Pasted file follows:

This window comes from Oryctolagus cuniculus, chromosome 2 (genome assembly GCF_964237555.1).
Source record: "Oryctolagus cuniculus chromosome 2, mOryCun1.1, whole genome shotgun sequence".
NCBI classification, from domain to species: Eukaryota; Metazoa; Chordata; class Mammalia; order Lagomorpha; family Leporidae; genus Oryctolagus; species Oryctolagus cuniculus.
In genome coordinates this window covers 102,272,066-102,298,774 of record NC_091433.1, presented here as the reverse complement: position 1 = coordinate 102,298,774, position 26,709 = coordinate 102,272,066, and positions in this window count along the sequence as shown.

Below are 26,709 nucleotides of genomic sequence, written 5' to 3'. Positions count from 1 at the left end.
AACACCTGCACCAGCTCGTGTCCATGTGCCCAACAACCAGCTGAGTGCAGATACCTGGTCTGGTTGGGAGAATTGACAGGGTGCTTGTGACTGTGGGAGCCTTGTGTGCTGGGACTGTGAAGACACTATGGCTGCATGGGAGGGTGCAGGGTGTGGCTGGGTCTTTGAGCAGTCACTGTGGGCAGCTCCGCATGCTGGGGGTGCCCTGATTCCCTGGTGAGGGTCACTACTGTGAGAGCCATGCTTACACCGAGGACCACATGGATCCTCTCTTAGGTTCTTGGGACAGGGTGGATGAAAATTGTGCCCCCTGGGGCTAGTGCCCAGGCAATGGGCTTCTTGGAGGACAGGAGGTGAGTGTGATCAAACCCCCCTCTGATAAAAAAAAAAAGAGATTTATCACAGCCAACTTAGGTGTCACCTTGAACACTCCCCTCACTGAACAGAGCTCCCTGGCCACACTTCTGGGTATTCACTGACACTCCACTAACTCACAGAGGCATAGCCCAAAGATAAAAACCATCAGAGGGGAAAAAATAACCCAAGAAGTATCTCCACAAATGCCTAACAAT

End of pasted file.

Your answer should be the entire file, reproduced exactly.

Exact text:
This window comes from Oryctolagus cuniculus, chromosome 2 (genome assembly GCF_964237555.1).
Source record: "Oryctolagus cuniculus chromosome 2, mOryCun1.1, whole genome shotgun sequence".
NCBI classification, from domain to species: Eukaryota; Metazoa; Chordata; class Mammalia; order Lagomorpha; family Leporidae; genus Oryctolagus; species Oryctolagus cuniculus.
In genome coordinates this window covers 102,272,066-102,298,774 of record NC_091433.1, presented here as the reverse complement: position 1 = coordinate 102,298,774, position 26,709 = coordinate 102,272,066, and positions in this window count along the sequence as shown.

Below are 26,709 nucleotides of genomic sequence, written 5' to 3'. Positions count from 1 at the left end.
AACACCTGCACCAGCTCGTGTCCATGTGCCCAACAACCAGCTGAGTGCAGATACCTGGTCTGGTTGGGAGAATTGACAGGGTGCTTGTGACTGTGGGAGCCTTGTGTGCTGGGACTGTGAAGACACTATGGCTGCATGGGAGGGTGCAGGGTGTGGCTGGGTCTTTGAGCAGTCACTGTGGGCAGCTCCGCATGCTGGGGGTGCCCTGATTCCCTGGTGAGGGTCACTACTGTGAGAGCCATGCTTACACCGAGGACCACATGGATCCTCTCTTAGGTTCTTGGGACAGGGTGGATGAAAATTGTGCCCCCTGGGGCTAGTGCCCAGGCAATGGGCTTCTTGGAGGACAGGAGGTGAGTGTGATCAAACCCCCCTCTGATAAAAAAAAAAAGAGATTTATCACAGCCAACTTAGGTGTCACCTTGAACACTCCCCTCACTGAACAGAGCTCCCTGGCCACACTTCTGGGTATTCACTGACACTCCACTAACTCACAGAGGCATAGCCCAAAGATAAAAACCATCAGAGGGGAAAAAATAACCCAAGAAGTATCTCCACAAATGCCTAACAAT